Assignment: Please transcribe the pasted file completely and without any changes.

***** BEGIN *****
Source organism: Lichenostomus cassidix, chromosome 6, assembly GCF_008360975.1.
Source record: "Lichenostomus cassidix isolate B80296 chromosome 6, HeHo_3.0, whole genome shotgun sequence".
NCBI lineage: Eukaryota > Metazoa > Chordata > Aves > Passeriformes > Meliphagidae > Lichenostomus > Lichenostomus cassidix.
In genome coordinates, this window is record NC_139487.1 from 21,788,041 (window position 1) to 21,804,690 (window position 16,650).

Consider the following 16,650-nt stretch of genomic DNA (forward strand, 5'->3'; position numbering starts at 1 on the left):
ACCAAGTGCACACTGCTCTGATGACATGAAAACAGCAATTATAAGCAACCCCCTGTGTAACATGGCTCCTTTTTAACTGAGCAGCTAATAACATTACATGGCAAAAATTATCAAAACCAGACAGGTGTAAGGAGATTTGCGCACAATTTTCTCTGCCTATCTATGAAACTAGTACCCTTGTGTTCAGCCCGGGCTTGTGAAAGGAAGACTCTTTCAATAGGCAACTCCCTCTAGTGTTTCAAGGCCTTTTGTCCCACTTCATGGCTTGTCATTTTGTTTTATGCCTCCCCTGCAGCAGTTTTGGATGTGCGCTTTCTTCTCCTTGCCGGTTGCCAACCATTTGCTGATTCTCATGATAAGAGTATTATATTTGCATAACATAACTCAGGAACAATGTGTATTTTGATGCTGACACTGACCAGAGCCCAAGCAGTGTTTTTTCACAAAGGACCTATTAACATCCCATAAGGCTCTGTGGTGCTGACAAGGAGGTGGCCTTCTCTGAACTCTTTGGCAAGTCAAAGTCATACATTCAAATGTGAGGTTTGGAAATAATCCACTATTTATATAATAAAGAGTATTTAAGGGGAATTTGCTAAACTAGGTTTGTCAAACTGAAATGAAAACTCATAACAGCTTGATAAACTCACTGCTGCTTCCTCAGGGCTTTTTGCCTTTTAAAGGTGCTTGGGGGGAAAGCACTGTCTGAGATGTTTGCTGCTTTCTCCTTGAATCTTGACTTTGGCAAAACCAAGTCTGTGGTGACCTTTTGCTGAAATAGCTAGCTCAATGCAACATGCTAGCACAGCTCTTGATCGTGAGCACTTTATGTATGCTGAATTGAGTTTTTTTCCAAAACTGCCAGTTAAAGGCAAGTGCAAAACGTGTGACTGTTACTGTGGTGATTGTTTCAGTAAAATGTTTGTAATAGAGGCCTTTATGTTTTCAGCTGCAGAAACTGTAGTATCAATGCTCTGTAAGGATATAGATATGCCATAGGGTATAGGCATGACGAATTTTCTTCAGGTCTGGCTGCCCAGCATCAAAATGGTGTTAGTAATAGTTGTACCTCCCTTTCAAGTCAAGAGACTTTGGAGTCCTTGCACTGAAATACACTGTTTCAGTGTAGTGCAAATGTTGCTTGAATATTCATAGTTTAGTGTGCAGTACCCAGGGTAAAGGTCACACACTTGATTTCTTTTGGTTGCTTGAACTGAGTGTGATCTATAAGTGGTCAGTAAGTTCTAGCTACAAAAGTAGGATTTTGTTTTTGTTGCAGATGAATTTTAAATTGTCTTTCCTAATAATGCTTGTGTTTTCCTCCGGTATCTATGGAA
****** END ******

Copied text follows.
Source organism: Lichenostomus cassidix, chromosome 6, assembly GCF_008360975.1.
Source record: "Lichenostomus cassidix isolate B80296 chromosome 6, HeHo_3.0, whole genome shotgun sequence".
NCBI lineage: Eukaryota > Metazoa > Chordata > Aves > Passeriformes > Meliphagidae > Lichenostomus > Lichenostomus cassidix.
In genome coordinates, this window is record NC_139487.1 from 21,788,041 (window position 1) to 21,804,690 (window position 16,650).

Consider the following 16,650-nt stretch of genomic DNA (forward strand, 5'->3'; position numbering starts at 1 on the left):
ACCAAGTGCACACTGCTCTGATGACATGAAAACAGCAATTATAAGCAACCCCCTGTGTAACATGGCTCCTTTTTAACTGAGCAGCTAATAACATTACATGGCAAAAATTATCAAAACCAGACAGGTGTAAGGAGATTTGCGCACAATTTTCTCTGCCTATCTATGAAACTAGTACCCTTGTGTTCAGCCCGGGCTTGTGAAAGGAAGACTCTTTCAATAGGCAACTCCCTCTAGTGTTTCAAGGCCTTTTGTCCCACTTCATGGCTTGTCATTTTGTTTTATGCCTCCCCTGCAGCAGTTTTGGATGTGCGCTTTCTTCTCCTTGCCGGTTGCCAACCATTTGCTGATTCTCATGATAAGAGTATTATATTTGCATAACATAACTCAGGAACAATGTGTATTTTGATGCTGACACTGACCAGAGCCCAAGCAGTGTTTTTTCACAAAGGACCTATTAACATCCCATAAGGCTCTGTGGTGCTGACAAGGAGGTGGCCTTCTCTGAACTCTTTGGCAAGTCAAAGTCATACATTCAAATGTGAGGTTTGGAAATAATCCACTATTTATATAATAAAGAGTATTTAAGGGGAATTTGCTAAACTAGGTTTGTCAAACTGAAATGAAAACTCATAACAGCTTGATAAACTCACTGCTGCTTCCTCAGGGCTTTTTGCCTTTTAAAGGTGCTTGGGGGGAAAGCACTGTCTGAGATGTTTGCTGCTTTCTCCTTGAATCTTGACTTTGGCAAAACCAAGTCTGTGGTGACCTTTTGCTGAAATAGCTAGCTCAATGCAACATGCTAGCACAGCTCTTGATCGTGAGCACTTTATGTATGCTGAATTGAGTTTTTTTCCAAAACTGCCAGTTAAAGGCAAGTGCAAAACGTGTGACTGTTACTGTGGTGATTGTTTCAGTAAAATGTTTGTAATAGAGGCCTTTATGTTTTCAGCTGCAGAAACTGTAGTATCAATGCTCTGTAAGGATATAGATATGCCATAGGGTATAGGCATGACGAATTTTCTTCAGGTCTGGCTGCCCAGCATCAAAATGGTGTTAGTAATAGTTGTACCTCCCTTTCAAGTCAAGAGACTTTGGAGTCCTTGCACTGAAATACACTGTTTCAGTGTAGTGCAAATGTTGCTTGAATATTCATAGTTTAGTGTGCAGTACCCAGGGTAAAGGTCACACACTTGATTTCTTTTGGTTGCTTGAACTGAGTGTGATCTATAAGTGGTCAGTAAGTTCTAGCTACAAAAGTAGGATTTTGTTTTTGTTGCAGATGAATTTTAAATTGTCTTTCCTAATAATGCTTGTGTTTTCCTCCGGTATCTATGGAA